total interest in the fixed number of best articles that you can read
is directly proportional to how many articles there were of a
threshold where you would previously have called them interesting.
And also as the network grows, it will add people who have enough
value to be on it NOW, but who didn't when it was smaller.  So that
decreases average value.  Depending on what one postulates as the
detailed behaviour, that can be argued to remove another factor of
log(n).

So across all of these factors the overall estimate could be argued to
be n times one to three factors of log(n).  Whichever one you argue
for (and I'd actually not argue any of these in too much detail,
because the power laws that they are based on are fairly rough
approximations to complex reality) you're going to find that the
general scaling behaviour is VERY different than Metcalfe's Law
projects.  In particular you'll find that there is fairly rapid growth
in value/member while the number of members is small, but once the
network gets large, the growth in value/member slows down a lot.

>     >> Tom isn't talking about a mature network, he's talking about
>     >> one in its infancy.
>
>     Ben> True, but I suspect that doesn't matter much.  My point about
>     Ben> mature vs immature is one of size, not age.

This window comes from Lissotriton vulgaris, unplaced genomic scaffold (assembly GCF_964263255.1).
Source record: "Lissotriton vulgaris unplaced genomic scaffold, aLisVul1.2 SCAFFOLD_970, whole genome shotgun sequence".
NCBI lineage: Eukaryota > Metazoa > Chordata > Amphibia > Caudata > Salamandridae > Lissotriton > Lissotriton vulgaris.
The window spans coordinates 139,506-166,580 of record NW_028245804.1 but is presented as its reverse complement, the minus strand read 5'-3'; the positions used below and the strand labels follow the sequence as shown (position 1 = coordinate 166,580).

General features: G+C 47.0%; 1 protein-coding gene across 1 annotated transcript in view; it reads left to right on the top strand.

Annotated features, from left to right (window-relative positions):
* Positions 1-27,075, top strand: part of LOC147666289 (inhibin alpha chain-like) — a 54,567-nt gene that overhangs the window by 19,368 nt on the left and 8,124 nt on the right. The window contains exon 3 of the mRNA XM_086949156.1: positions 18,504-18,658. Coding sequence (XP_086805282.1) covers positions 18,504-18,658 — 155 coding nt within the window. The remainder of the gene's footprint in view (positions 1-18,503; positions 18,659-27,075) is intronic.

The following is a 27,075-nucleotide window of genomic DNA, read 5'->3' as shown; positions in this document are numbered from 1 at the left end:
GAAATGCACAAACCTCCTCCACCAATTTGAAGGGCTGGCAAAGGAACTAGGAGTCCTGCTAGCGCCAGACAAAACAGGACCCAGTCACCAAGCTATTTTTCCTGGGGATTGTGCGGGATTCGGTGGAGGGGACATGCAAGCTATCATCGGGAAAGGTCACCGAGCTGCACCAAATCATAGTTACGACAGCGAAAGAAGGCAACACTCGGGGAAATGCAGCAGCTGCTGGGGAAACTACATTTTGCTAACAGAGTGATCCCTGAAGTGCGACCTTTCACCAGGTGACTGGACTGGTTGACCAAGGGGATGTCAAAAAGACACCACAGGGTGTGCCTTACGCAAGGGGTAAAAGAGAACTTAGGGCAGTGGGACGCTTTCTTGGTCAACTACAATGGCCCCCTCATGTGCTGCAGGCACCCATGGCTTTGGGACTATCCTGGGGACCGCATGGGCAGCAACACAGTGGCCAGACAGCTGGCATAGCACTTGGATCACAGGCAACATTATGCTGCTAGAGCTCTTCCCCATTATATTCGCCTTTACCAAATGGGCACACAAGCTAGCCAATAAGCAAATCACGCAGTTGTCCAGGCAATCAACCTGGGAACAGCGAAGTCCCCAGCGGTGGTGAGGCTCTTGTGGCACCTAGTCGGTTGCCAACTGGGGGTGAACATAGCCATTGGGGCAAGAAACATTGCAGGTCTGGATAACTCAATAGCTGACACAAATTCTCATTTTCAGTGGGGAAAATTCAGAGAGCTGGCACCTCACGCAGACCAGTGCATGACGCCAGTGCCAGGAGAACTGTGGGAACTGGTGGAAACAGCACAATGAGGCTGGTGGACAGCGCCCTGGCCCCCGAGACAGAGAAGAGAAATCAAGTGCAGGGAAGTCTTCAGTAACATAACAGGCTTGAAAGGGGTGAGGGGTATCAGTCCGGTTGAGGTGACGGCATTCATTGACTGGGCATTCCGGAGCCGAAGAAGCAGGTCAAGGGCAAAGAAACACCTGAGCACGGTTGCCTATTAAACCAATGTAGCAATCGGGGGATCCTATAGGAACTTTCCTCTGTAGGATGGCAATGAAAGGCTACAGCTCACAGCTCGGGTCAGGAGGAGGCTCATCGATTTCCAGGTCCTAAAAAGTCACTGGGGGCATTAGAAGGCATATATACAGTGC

>
>     Ben> That is, there is a significant difference between being part
>     Ben> of a network of 1000 people and one of 100,000 people.  But
>     Ben> the difference between 100,000 and 10,000,000 is not just a
>     Ben> big gap.  So until you hit significant size, the larger
>     Ben> competitor has a significant advantage.  After you both hit
>     Ben> significant size, this advantage becomes fairly small.
>
> No.  The *absolute advantage* continues to increase as size increases.
> The fact that rate of increase is *positive* is what matters at the
> margin.  In the contexts where your argument makes sense the absolute
> advantage *decreases* at the margin.

Suppose that we have two competing networks.  One is significantly
larger, but slightly worse in some qualitative way, and the other is
smaller but better.  Metcalfe's Law would say that the smaller network
loses because network effects are so extreme.  However this
alternative scaling law (which Bob Briscoe, Andrew Odlyzko, and I have
tenatively nicknamed the BOT law) says that as long as the smaller
network can reach sufficient size, network effects do not longer pose
an insurmountable obstacle to its continued survival.

This is a significant prediction.  It can help explain why, for
instance, Apple has been able to survive despite the positive
feedbacks from Microsoft's far larger installed base.

>     >> Also, you should remember that in terms of dynamics, a mature
>     >> industry will be increasing with the rest of the economy, ie,
>     >> exponentially.  In an industry where costs can be expected to
>     >> fall while prices are rising linearly with time ... I'm sure
>     >> you can draw the picture, too.
>
>     Ben> In a competitive industry, sometimes falling costs result in
>     Ben> falling prices and profits that might go up and might go